Saturday, April 16, 2011

My Movie Diary 3-6-11


The Town(2010) A large part of what made Ben Affleck's directorial debut(Gone Baby Gone) such a pleasant surprise was it's low key tone and local Bostonian flavor. The film was set in a very specific place and community and it benefited from taking the time to explore it's corners. The Town, while still a technically adept and enjoyable film, loses that specificity and suffers for it. The film is well done, with fine performances by all(yes, even Affleck), and Affleck shows a natural talent behind the camera, but it's also incredibly straightforward. Another tale about a criminal with a heart of gold attempting one final job before he can go legit with the girl of his dreams. Pop quiz; how do you think that scenario will unfold? You probably won't be surprised.

The Seven Percent Solution(1976)
The movie starts out a bit rough, with a seemingly miscast Robert Duvall as Watson. Nicol Williamson's performance as a heroin addicted Sherlock Holmes livens up this opening stretch. In the course of a single scene Williamson will run us through one of Sherlock's patented displays of his powers of observation, mounting gradually from a calm demeanor to frenzied, flop-sweat drenched, spittle spewing mania as the effects of heroin withdrawal become more pronounced. The film is essentially split into two halves, with the first devoted to a fairly serious portrayal of Holmes' attempts to kick his addiction with the aid of Watson and Sigmund Freud(Alan Arkin). The latter half morphs into a more swashbuckling detective story complete with sword fights atop speeding trains. Both halves are great, but Duvall tips the films hand too soon with his overacting, and it isn't until the second half that the movie catches up to him.

Road Games(1981)
Stacy Keach plays a truck driver who, in his boredom, speculates on the lives of the random people he sees on the road. Eventually he begins to suspect an ominous van driver is actually a serial killer who's been crisscrossing the country preying on hitchhikers. Soon, the killer notices that he's been noticed, and the cat and mouse game begins. Keach is often hilarious as the truck driver who keeps a running conversation with himself in the tones of a particularly verbose playwright, and Jamie Lee Curtis matches him at every step as a hitchhiker who cheerfully joins in his suspicions. Essentially this film is Rear Window transplanted to the Australian highway system. Jamie Lee Curtis' hitchhiker is even referred to repeatedly as 'Hitch' in a direct nod to the great director.

Sunday, April 10, 2011

My Movie Diary 2-26-11 to 3-5-11


Area 51(2009)
After Dark horror productions tend to be slick, low budget attempts at blockbuster genre exercises, and as a result their films are often more competent than your average direct to video horror flick. With that competence, though, comes a lack of willingness to do anything truly outrageous and an often overwhelming blandness. SyFy originals tend to be shiny, slapdash affairs that make no effort to appear professional, only to provide with cheesy entertainment. As a result their films are often looser and more energetic and bizarre, but also too knowingly cheesy. Area 51 combines the output of these two companies into a film that refines the best traits of both without overcoming their faults. The plot, about various aliens held at the famed Area 51 staging an escape, holds potential, but it's mainly developed as an excuse to have units of soldiers picked off by faintly Giger-esque aliens. What really shines, however, are the special effects, which are composed of actual alien costumes and props with CGI augmenting some of the action. This rare occurrence(especially for SyFy) made the film no less forgettable, but refreshingly enjoyable.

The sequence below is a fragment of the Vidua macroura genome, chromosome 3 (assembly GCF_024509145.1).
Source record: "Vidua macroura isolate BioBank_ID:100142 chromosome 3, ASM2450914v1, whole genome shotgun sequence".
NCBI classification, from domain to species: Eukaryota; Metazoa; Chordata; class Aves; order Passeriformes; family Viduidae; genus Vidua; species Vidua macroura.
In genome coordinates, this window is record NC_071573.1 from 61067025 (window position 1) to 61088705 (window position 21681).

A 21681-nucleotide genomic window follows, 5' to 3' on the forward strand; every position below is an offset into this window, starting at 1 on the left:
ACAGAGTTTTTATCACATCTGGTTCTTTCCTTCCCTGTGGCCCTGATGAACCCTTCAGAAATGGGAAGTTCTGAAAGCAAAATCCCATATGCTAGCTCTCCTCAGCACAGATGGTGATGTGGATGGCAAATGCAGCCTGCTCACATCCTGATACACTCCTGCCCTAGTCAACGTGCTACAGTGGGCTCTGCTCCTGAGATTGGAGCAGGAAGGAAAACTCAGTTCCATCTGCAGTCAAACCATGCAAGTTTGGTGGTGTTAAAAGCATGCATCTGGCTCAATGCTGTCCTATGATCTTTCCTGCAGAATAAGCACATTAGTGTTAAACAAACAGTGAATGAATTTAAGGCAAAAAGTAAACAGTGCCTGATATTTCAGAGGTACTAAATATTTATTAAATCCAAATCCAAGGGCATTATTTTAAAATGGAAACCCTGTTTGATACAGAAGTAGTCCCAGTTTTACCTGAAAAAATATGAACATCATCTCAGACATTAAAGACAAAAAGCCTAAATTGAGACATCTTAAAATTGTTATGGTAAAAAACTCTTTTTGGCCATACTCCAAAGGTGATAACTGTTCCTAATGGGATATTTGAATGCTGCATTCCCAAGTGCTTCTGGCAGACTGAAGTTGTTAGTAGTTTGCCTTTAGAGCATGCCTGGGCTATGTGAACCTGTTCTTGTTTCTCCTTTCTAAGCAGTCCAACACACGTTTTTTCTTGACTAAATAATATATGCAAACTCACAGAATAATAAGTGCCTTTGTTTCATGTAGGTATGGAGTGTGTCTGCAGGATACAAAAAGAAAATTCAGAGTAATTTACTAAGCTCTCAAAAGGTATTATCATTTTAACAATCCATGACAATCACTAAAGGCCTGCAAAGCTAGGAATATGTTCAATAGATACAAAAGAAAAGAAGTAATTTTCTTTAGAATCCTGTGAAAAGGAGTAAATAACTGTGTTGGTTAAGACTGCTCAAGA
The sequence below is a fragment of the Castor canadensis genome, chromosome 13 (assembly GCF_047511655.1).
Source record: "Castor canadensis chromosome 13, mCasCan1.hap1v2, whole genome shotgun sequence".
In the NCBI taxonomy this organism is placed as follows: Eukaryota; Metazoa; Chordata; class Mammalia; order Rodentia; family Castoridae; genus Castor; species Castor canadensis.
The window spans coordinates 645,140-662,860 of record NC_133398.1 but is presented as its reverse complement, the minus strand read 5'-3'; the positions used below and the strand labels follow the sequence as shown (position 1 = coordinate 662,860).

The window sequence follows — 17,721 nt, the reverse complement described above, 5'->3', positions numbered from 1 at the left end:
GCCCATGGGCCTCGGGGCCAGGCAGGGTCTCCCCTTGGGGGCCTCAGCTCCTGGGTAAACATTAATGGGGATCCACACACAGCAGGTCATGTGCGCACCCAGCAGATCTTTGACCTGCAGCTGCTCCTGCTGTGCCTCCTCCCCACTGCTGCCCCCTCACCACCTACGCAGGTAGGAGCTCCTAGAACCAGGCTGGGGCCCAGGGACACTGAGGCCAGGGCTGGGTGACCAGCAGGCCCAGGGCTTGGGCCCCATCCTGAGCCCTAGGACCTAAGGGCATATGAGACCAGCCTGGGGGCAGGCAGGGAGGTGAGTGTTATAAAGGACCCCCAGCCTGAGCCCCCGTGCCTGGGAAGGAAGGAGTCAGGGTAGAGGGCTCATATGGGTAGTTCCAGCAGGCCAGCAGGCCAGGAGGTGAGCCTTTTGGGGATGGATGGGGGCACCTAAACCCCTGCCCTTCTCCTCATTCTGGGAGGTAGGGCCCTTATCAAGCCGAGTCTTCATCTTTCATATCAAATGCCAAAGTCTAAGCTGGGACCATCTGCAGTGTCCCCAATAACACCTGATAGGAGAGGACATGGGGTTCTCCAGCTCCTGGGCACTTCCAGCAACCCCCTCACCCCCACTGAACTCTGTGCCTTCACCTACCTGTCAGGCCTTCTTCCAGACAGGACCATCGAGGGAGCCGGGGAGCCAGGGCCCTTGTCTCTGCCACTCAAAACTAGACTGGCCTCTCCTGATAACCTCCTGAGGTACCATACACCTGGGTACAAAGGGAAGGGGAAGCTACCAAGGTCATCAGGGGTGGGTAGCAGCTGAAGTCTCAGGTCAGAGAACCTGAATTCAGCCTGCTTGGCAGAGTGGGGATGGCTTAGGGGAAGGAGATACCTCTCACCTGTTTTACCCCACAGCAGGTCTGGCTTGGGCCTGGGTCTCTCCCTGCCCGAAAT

Catfish(2010) The best way ot see this movie is with little-to-no idea what it's about. I don't think it would be completely unenjoyable if you knew all the details going in, but the film builds to almost unbearable levels of tension at times, and knowing how everything plays out would most likely diminish that. That being said, what Catfish achieves, almost by accident, is something many documentaries are unable to do; the moving revelation of a distinctly human personality, and the realization that it is far more vast and unknowable than we might like to think. A lot of people have accused the filmmakers of staging the events seen on screen. Having read and seen interviews with the filmmakers and read articles about the claims in the film, I believe it to be mostly genuine. I don't discount the idea that the filmmakers may have manipulated the footage, and may not have been as innocent as they appear on screen, but I think the people and emotions on display are true.


One good thing about the possibility of financial collapse is that reality television is about to get real awesome. This is a movie that defies any attempts at actually reviewing it, so let me just say that shit gets blowed up real good. And sometimes that's enough for a lazy weekend afternoon.